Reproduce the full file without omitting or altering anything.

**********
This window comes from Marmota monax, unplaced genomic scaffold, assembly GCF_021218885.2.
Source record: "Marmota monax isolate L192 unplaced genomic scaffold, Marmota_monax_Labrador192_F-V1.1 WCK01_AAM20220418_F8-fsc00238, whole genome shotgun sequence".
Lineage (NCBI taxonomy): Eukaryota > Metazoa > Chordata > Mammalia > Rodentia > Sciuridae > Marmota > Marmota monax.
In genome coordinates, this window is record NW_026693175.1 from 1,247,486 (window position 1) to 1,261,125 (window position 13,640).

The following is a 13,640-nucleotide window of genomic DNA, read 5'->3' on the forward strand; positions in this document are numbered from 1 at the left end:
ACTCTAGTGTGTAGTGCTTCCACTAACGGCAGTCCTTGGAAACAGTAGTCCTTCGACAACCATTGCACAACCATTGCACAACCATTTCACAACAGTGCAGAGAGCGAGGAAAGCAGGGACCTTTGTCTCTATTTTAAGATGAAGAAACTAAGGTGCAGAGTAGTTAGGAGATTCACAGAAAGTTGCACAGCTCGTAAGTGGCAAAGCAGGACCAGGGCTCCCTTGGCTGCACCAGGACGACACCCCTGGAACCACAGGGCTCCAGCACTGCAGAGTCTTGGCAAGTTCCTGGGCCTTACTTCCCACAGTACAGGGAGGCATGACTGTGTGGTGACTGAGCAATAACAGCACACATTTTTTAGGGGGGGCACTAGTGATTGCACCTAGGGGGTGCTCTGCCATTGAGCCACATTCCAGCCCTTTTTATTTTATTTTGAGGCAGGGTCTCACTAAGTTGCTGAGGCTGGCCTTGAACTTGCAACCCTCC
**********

This window comes from Marmota monax, unplaced genomic scaffold, assembly GCF_021218885.2.
Source record: "Marmota monax isolate L192 unplaced genomic scaffold, Marmota_monax_Labrador192_F-V1.1 WCK01_AAM20220418_F8-fsc00238, whole genome shotgun sequence".
Lineage (NCBI taxonomy): Eukaryota > Metazoa > Chordata > Mammalia > Rodentia > Sciuridae > Marmota > Marmota monax.
In genome coordinates, this window is record NW_026693175.1 from 1,247,486 (window position 1) to 1,261,125 (window position 13,640).

The following is a 13,640-nucleotide window of genomic DNA, read 5'->3' on the forward strand; positions in this document are numbered from 1 at the left end:
ACTCTAGTGTGTAGTGCTTCCACTAACGGCAGTCCTTGGAAACAGTAGTCCTTCGACAACCATTGCACAACCATTGCACAACCATTTCACAACAGTGCAGAGAGCGAGGAAAGCAGGGACCTTTGTCTCTATTTTAAGATGAAGAAACTAAGGTGCAGAGTAGTTAGGAGATTCACAGAAAGTTGCACAGCTCGTAAGTGGCAAAGCAGGACCAGGGCTCCCTTGGCTGCACCAGGACGACACCCCTGGAACCACAGGGCTCCAGCACTGCAGAGTCTTGGCAAGTTCCTGGGCCTTACTTCCCACAGTACAGGGAGGCATGACTGTGTGGTGACTGAGCAATAACAGCACACATTTTTTAGGGGGGGCACTAGTGATTGCACCTAGGGGGTGCTCTGCCATTGAGCCACATTCCAGCCCTTTTTATTTTATTTTGAGGCAGGGTCTCACTAAGTTGCTGAGGCTGGCCTTGAACTTGCAACCCTCC